In view of the involved factual record, it is perhaps unsurprising that in finding a material factual dispute as to whether Martinson could perform the “essential functions” of his position, the district court apparently did not focus on the significance of this undisputed evidence. Instead, the court remarked “[a] shoe salesman ․ is charged with selling shoes, a task which if compromised, simply leaves customers without shoes for a brief period.” Id. at 426. However, in light of the uncontroverted fact that Martinson was, at times, solely responsible for the security of the store and its merchandise, it is clear that when a seizure compromised Martinson's tasks as a shoe salesman, one of the tasks compromised was the provision of store security. Safeguarding the store and its goods is a task that cannot reasonably be abandoned for even “a brief period.”
Even if a person is unable to perform the essential functions of the job in question, a “court must nevertheless determine whether the person could do the job with reasonable accommodation.” Myers v. Hose, 50 F.3d 278, 281-82 (4th Cir.1995) (citations omitted); see also Doe, 50 F.3d at 1264-66. Martinson never requested any accommodation (other than tolerance of his seizures), perhaps recognizing, as we conclude, that no reasonable accommodation was possible here. To accommodate Martinson adequately, Kinney would need to hire an additional person to perform the essential security function of Martinson's job. The ADA simply does not require an employer to hire an additional person to perform an essential function of a disabled employee's position. See 29 C.F.R. Pt. 1630, App. at § 1630.2(o) (“An employer or other covered entity is not required to reallocate essential functions.”).
Our holding is a narrow one, quelling the fears of the district court as to the “natural consequence” of a conclusion that Martinson was not qualified for his position with Kinney, i.e., that such a conclusion would render “Martinson ․ unqualified as a matter of law to hold any position because Martinson obviously cannot discharge the ‘essential functions' of any job during the time he is unconscious.” Id. at 427. This is not the “consequence” of our holding here.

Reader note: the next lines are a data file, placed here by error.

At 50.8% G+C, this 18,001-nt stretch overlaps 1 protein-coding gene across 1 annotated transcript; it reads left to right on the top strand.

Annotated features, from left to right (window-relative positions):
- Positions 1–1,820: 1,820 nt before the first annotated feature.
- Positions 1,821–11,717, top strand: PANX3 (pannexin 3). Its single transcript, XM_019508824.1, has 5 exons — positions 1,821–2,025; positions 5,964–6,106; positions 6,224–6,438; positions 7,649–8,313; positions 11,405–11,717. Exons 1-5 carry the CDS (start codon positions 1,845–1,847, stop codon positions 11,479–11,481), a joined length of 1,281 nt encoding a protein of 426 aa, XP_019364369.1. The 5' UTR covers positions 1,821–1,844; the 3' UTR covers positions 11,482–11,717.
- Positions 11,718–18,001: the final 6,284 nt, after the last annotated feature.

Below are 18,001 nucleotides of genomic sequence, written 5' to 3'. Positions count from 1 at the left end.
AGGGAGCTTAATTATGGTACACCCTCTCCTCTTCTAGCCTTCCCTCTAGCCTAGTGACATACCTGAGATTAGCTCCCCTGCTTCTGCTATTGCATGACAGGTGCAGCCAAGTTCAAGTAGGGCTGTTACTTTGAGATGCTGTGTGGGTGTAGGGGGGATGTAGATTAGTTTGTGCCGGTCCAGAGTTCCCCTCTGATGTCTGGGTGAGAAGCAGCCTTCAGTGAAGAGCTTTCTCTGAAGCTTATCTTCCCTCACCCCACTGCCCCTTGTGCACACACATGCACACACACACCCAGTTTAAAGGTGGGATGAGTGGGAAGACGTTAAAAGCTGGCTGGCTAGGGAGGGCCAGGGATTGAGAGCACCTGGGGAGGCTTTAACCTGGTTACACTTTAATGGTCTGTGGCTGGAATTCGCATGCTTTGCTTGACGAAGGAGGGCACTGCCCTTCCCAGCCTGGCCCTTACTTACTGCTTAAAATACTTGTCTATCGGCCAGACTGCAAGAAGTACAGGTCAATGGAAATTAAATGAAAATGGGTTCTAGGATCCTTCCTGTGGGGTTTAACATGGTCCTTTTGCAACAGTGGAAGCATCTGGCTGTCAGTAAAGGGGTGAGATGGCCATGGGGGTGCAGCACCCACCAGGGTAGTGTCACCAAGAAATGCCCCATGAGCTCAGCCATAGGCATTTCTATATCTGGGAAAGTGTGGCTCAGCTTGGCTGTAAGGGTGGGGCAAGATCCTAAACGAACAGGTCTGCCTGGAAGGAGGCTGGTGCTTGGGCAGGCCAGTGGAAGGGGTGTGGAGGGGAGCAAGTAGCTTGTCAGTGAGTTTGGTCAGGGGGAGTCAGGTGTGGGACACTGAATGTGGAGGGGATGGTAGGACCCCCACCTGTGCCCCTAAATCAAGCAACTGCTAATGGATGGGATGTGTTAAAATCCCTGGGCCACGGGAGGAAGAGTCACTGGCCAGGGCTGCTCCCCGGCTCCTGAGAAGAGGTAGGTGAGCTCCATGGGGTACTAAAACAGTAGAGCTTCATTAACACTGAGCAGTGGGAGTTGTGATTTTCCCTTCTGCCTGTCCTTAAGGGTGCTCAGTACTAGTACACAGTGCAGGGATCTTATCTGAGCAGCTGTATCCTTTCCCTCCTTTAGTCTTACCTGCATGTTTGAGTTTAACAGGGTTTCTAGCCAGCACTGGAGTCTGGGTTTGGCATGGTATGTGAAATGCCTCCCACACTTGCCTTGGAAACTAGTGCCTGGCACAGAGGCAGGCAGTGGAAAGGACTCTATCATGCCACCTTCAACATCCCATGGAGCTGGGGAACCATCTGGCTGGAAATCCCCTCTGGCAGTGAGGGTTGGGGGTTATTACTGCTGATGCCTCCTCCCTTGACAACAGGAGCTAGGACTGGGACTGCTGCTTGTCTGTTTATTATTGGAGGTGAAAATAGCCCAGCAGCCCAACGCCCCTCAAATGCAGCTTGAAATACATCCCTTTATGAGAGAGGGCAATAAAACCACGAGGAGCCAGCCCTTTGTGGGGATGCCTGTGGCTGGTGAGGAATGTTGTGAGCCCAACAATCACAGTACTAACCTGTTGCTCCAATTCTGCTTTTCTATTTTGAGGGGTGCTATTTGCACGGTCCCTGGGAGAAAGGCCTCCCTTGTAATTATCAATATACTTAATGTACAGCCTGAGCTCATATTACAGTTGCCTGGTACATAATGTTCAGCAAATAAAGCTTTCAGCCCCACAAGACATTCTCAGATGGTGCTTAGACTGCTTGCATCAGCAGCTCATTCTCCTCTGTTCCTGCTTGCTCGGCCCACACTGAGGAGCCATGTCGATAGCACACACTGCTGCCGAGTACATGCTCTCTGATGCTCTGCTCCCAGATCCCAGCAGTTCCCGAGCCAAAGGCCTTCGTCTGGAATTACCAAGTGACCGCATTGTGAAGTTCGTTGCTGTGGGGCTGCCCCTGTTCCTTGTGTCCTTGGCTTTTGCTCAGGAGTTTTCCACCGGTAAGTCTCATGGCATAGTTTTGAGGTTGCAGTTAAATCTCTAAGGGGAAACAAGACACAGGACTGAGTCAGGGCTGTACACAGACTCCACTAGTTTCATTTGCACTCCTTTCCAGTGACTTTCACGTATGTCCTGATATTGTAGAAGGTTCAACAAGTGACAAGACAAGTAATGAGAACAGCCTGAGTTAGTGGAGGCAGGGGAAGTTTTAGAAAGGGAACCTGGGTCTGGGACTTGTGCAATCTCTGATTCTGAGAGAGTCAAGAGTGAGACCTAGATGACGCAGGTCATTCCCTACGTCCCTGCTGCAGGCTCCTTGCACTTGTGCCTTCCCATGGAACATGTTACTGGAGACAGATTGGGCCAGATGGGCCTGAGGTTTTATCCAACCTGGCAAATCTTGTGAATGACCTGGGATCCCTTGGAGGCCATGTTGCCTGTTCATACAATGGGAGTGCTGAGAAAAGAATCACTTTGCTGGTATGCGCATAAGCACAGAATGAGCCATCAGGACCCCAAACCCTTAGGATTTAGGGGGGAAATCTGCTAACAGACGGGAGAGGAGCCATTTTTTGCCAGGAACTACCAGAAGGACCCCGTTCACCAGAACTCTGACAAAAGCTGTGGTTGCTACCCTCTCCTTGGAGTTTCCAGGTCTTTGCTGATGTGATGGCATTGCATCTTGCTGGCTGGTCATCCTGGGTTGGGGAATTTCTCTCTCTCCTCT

Certain jobs do require uninterrupted vigilance for discrete periods of time. Martinson, as his counsel acknowledged at oral argument, is not qualified to perform such jobs. The security function of the Kinney salesperson position places it in that category. However, Martinson may well be qualified for a range of other jobs, including jobs in retail sales, so long as store security did not depend exclusively on Martinson's vigilance. Cf. Overton v. Reilly, 977 F.2d 1190, 1195 (7th Cir.1993) (finding issue of fact as to whether disability-related naps at work disqualified the employee from his administrative job at the Environmental Protection Agency).
In sum, the undisputed facts demonstrate that Martinson's disability left him unable to perform the essential security function of his position with Kinney. For this reason, he could not establish the second prong of his prima facie ADA case, i.e., that he was a “qualified individual.” Accordingly, the district court's order granting summary judgment to Kinney is
1. While employed by Kinney, Martinson broke a display table and shoe polish rack by falling on them during seizures. In addition, on one occasion, a supervisor discovered him lying on the floor in the stockroom with a lit cigarette on his chest and on another occasion, a supervisor found him supine behind the sales counter holding a charge slip. However, when preparing Martinson's employee separation report at the time of the discharge, District Sales Manager Bosworth did not state that Martinson was fired because of these incidents, or indeed even mention them.
2. Both a disease and its physical manifestations can constitute disabilities. For example, both glaucoma and blindness, both Down's Syndrome and mental retardation, and both cerebral palsy and impaired speech can be disabilities. See H.R.Rep. No. 101-485(II), at 51 (1990), reprinted in 1990 U.S.C.C.A.N. 303, 333 (listing as impairments both diseases, like brain cancer, and resulting conditions, like a hearing impairment). Cf. School Bd. of Nassau County v. Arline, 480 U.S. 273, 282, 107 S.Ct. 1123, 1128, 94 L.Ed.2d 307 (1987) (“We do not agree ․ that, in defining a handicapped individual under [the Rehabilitation Act], the contagious effects of a disease can be meaningfully distinguished from the disease's physical effects on a claimant․”).
3. By contrast, misconduct-even misconduct related to a disability-is not itself a disability, and an employer is free to fire an employee on that basis. See, e.g., Tyndall v. National Educ. Ctrs., 31 F.3d 209, 214-15 (4th Cir.1994) (finding no discrimination when firing because of disability-related absences); Little v. FBI, 1 F.3d 255, 259 (4th Cir.1993) (finding no discrimination when firing for disability-related intoxication on duty).
Affirmed by published opinion. Judge MOTZ wrote the opinion, in which Judge RUSSELL and Judge MICHAEL joined.